Sir Roger Bannister was one of those human beings whose self-imposed training regimes began in childhood, except he would argue against ‘imposition’, as he has said in the past that for him it was easier to run than to walk. He won his school’s cross-country event three years in a row, aged twelve, thirteen and fourteen. Bannister went up to Oxford University as an undergraduate in 1946 and recalls training in Paddington Park, near to the hospital where he was training.
Bannister was a member of Oxford University’s Third Track team when, in a Mile event against Cambridge University, he was acting as pacemaker for members of the Oxford First team and completed the race instead of dropping out at an agreed point, winning in 4:30.8.
A year later, in June 1948, Bannister competed in two major events, the Kinniard Cup and the Amateur Athletic Association Race, recording Mile times of 4:18 and 4:17 respectively. He was also able to witness events at London’s 1948 Olympics and determined to be at the Helsinki version in 1952.
A year later, in the autumn and winter 1949-50, Bannister travelled abroad and entered Mile races in the USA, recording times of 4:11.9 and 4:11.1, in one event completing a final lap in 57.5 seconds.
1951 brought the Penn Relays, which Bannister won in a time of 4:08.3. At the time he was confident that he could reduce that to 4:05, but nobody accepted that it was possible for a human being to break four minutes.
He won the British Mile Championships in the same year and was eliminated in the semi-finals of the 1500m at the Helsinki Olympics the following year, described by Bannister as ‘A huge knock to my pride’ and ‘Shattering to my friends and family and to the Great British public’.
The focus of Bannister’s training post-Helsinki was on concentrated speed work with his friend Chris Chataway and in the summer of 1953, Bannister ran a Mile in 4:02, using Chris Brasher and Don Macmillan as pacemakers, not accepted as a British record at the time, as this type of ‘assistance’ wasn’t permitted.
Bannister spent the winter and spring of 1953-54 training hard on his medical pursuits and less so on his running. A rumour was doing the rounds of the running world that John Landy, the Australian middle-distance runner, would be attempting the four-minute mile before the summer. Landy had been eliminated in the same semi-final heat as Bannister in Helsinki and in December 1952 had run a Mile in 4:2.1.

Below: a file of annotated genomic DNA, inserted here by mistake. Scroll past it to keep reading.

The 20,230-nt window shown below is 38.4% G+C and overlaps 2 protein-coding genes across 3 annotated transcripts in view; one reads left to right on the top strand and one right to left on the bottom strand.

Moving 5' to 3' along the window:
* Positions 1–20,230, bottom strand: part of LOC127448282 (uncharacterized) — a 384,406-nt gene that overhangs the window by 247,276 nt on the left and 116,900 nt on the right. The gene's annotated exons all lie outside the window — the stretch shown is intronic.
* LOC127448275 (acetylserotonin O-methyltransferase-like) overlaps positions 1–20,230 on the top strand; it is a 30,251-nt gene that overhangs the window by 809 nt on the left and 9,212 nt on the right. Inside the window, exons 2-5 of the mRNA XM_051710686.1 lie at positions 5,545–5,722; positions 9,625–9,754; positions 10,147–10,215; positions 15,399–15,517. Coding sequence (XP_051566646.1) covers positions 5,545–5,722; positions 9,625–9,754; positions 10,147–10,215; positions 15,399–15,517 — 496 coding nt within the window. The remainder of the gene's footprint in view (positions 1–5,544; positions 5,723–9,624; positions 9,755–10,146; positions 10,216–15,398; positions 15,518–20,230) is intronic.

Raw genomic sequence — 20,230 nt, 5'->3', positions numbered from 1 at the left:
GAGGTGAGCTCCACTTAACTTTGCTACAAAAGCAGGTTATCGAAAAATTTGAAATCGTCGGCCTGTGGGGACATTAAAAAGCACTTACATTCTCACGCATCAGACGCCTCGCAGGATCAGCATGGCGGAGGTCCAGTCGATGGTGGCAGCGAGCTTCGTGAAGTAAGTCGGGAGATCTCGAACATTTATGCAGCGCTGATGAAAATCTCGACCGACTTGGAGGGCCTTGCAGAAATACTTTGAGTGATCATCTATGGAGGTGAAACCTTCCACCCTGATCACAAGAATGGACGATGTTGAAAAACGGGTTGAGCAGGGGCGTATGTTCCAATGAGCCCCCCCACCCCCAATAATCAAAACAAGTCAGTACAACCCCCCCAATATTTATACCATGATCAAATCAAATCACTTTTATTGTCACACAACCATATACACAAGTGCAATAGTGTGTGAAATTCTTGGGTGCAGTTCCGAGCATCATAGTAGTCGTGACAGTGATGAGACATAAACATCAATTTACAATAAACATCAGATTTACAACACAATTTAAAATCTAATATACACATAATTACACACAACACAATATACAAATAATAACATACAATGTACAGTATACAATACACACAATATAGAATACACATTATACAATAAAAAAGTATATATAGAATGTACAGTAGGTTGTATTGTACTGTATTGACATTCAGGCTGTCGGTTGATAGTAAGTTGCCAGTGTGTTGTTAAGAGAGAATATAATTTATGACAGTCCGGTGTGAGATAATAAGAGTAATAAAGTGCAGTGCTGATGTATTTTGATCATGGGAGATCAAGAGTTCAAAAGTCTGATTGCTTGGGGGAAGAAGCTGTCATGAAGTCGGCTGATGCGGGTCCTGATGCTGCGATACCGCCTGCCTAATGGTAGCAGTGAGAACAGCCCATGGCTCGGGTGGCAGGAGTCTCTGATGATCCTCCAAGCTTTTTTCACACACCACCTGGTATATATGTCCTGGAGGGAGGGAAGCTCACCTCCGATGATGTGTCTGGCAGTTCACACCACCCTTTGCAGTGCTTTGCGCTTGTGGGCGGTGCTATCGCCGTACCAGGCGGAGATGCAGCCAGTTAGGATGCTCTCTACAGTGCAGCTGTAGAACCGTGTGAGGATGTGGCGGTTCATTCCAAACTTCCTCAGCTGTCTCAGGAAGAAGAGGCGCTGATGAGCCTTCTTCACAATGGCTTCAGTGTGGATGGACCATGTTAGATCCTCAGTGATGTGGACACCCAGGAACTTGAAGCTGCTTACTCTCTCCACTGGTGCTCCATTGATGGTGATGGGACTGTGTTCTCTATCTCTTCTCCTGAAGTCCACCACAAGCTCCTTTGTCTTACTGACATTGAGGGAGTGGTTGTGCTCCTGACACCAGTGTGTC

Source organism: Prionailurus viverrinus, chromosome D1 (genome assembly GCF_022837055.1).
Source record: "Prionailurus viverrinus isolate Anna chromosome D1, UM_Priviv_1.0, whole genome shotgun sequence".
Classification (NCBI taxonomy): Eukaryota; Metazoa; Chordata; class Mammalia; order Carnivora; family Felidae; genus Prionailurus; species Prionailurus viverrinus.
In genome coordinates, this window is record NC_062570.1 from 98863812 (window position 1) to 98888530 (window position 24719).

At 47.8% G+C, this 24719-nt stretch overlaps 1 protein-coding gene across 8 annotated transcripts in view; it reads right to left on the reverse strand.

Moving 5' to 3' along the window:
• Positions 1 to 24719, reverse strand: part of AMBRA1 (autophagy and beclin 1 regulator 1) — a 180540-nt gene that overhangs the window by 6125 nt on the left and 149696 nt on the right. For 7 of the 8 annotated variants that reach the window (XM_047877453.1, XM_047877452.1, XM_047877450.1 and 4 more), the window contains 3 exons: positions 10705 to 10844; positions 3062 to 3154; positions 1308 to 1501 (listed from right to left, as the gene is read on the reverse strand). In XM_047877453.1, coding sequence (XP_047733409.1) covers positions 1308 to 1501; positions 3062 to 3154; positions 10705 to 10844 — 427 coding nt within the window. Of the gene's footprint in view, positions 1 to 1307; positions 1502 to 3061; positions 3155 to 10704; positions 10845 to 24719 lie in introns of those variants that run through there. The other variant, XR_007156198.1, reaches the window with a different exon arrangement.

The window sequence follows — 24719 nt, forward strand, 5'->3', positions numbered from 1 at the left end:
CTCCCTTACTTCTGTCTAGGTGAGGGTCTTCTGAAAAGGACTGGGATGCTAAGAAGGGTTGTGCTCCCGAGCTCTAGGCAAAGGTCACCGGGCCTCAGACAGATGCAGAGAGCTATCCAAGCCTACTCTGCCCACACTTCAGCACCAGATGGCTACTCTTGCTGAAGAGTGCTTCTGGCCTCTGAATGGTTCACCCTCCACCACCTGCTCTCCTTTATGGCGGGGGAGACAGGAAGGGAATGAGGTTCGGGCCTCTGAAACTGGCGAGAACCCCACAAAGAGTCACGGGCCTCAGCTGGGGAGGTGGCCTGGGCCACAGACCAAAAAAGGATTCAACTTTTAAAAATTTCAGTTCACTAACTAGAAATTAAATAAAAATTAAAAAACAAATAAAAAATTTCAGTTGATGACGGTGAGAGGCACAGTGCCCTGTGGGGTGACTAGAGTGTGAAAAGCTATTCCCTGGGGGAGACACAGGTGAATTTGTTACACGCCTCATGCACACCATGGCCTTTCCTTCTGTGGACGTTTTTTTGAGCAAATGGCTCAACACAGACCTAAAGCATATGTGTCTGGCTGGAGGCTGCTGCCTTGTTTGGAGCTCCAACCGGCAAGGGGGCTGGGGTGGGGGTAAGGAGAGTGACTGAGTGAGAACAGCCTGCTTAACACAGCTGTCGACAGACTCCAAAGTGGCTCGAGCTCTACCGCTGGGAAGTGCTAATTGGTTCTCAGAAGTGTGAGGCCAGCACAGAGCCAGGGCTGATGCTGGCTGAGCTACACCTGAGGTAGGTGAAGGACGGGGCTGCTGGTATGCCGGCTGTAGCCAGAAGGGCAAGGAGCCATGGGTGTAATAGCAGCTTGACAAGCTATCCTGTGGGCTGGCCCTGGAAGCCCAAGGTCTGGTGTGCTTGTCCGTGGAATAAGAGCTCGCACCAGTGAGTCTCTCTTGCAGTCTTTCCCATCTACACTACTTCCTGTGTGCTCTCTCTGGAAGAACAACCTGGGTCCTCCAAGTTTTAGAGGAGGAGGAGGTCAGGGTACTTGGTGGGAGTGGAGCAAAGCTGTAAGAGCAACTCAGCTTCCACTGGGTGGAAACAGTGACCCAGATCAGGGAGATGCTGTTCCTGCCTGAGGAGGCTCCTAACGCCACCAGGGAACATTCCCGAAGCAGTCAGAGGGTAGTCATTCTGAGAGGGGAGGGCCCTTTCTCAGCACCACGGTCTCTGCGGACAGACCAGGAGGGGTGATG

Bannister decided to attempt the four-minute-mile record in his first race of 1954, on May 6th, at the Iffley Road track in Oxford, on the basis of his criteria, ‘a good track, absence of wind, warm weather and even-paced running’.
Bannister travelled by train from his job at Paddington in London, accompanied by rain and wind which he described as ‘fierce’. On the train, Bannister’s conversation with the man who also coached Chris Brasher, Franz Stampfl - ‘I could not have wished for a better companion’ - Bannister said later, regarding the poor weather and Bannister’s concerns about this, have gone down in legend, but it resulted in helping Bannister decide to run the race.
Bannister summarised the plan of the team with, ‘Our plan was for Chris Brasher to take Chris Chataway and me to ‘base camp’ at the half-mile, so that Chris C could then launch me into the attack itself on the last lap. This made both Chris B’s pace judgment and Chris C’s strength and speed over the three-quarter mile equally crucial for success.’
Bannister referred to the four-minute mile as ‘An Everest’, a barrier that seemed to defy all attempts to break it’.
The ‘gale force’ wind at Iffley Road convinced Bannister that he would need ‘To run the equivalent of a 3.56-minute mile in calm weather’, his chances, on arrival at the track as ‘Increasingly dismal’, he believed, given the position of the drapery on the flagpole of the nearby church.
The decision was taken to postpone the decision to run or not until five o’clock, given an improving forecast later.
Bannister, Brasher and Chataway returned to the track at 4.30pm. At 5.15pm there was gusty rain and with half an hour to go before the scheduled start, Bannister was continuing to keep his two partners waiting. He decided to run.
A false start provoked ‘anger’ in Bannister, who feared that the brief lull in the wind would end. having set off, Bannister described his legs ‘As if propelled by some unknown force’, yet believing that the three of them were ‘Going so slowly’. Brasher ignored Bannister’s shouts to increase the pace and from the sidelines coach Stampfl’s shouts of ‘Relax’ were audible to the three of them above the crowds. Bannister described himself as ‘Relaxing so much that my mind seemed almost detached from my body. There was no feeling of strain. I barely noticed the half-mile, passed in 1.58 minutes. At three-quarters of a mile my effort was still barely perceptible; the time was 3.07 minutes’.
He passed Chris Chataway with around three hundred yards to go, his mind ‘Taking over’, ‘Racing well ahead of my body’ and drawing him ‘Compellingly forward’ as time ‘Seemed to stand still’.
As he approached the finishing line Bannister described it as ‘Seeming almost to recede’, and leaping at it ‘Like a man taking his last desperate spring to save himself from a chasm that threatens to engulf him’.
The stopwatches, and the announcement by Norris McWhirter, confirmed that R. G. Bannister of Exeter and Merton Colleges, had completed the course in a time which, subject to ratification, ‘Is a new Track Record, British Native Record, British All-Comers Record, European Record, Commonwealth Record and World Record’ and confirmed later as 3:59.4.
Capture a piece of Roger Bannister's legacy with this iconic print from VintageSports.com
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